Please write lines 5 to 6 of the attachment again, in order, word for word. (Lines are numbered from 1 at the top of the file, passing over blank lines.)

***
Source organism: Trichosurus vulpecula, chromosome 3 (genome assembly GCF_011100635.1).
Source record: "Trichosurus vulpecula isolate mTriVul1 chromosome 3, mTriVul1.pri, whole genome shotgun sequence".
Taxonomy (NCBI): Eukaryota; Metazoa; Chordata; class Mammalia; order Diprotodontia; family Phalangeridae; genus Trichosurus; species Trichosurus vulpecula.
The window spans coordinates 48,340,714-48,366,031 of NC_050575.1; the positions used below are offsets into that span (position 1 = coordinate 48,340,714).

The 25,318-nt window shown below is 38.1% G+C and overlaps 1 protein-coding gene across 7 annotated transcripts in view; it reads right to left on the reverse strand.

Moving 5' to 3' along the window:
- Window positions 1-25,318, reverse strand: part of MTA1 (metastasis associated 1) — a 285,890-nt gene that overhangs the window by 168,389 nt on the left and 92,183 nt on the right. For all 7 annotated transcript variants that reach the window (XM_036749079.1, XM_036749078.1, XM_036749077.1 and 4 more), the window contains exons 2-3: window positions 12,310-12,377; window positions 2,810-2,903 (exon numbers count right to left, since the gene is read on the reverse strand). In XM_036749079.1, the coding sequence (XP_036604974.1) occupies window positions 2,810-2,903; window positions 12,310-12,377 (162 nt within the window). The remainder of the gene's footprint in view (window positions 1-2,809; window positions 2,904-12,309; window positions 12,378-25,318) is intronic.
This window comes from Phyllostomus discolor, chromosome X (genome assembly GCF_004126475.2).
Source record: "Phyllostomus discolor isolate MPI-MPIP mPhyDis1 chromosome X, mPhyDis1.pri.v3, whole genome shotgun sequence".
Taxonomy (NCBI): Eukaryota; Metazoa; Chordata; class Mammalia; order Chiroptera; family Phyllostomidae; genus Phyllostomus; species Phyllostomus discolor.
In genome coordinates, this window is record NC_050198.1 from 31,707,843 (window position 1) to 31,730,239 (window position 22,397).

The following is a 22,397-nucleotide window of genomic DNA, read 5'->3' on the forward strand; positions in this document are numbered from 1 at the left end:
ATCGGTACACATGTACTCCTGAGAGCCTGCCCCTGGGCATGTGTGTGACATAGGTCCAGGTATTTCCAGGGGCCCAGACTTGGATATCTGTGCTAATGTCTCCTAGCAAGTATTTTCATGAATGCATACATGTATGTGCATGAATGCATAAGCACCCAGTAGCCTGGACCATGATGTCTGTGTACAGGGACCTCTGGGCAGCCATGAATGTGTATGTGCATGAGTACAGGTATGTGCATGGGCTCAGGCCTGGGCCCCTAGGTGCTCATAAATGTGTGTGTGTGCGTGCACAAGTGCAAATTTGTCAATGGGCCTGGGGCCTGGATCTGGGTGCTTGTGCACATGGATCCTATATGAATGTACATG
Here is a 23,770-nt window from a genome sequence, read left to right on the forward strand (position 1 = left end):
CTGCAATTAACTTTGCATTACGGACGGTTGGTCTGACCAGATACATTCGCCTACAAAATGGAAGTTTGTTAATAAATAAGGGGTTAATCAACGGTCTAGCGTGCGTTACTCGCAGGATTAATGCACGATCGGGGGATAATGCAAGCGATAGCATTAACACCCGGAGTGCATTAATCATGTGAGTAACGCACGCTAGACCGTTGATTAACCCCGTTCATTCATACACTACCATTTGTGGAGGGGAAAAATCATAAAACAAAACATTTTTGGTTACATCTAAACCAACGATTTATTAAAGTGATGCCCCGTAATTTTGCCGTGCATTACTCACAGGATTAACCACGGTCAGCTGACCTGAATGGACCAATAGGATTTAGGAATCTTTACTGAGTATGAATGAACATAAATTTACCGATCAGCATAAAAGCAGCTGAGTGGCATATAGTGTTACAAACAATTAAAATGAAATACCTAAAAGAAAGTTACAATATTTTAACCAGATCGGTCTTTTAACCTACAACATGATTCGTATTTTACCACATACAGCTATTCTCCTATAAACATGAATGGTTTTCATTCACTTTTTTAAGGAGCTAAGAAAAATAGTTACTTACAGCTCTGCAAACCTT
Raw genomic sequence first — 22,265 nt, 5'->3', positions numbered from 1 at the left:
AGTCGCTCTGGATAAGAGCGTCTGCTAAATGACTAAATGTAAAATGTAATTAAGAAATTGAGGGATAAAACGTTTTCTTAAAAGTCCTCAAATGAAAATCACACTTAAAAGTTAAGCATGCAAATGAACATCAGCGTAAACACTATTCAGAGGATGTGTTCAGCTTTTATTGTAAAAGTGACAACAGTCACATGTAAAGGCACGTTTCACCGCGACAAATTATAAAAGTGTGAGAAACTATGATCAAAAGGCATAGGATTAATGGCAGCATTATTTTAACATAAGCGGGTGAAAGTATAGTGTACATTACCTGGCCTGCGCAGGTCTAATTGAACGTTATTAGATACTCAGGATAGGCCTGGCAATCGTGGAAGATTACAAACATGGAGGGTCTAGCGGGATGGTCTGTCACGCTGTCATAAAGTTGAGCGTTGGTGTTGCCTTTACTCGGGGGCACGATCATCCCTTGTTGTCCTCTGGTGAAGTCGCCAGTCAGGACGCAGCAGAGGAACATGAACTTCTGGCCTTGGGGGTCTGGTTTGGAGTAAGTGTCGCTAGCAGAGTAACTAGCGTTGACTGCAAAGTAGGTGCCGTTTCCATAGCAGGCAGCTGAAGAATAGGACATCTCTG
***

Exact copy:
The 25,318-nt window shown below is 38.1% G+C and overlaps 1 protein-coding gene across 7 annotated transcripts in view; it reads right to left on the reverse strand.

Moving 5' to 3' along the window: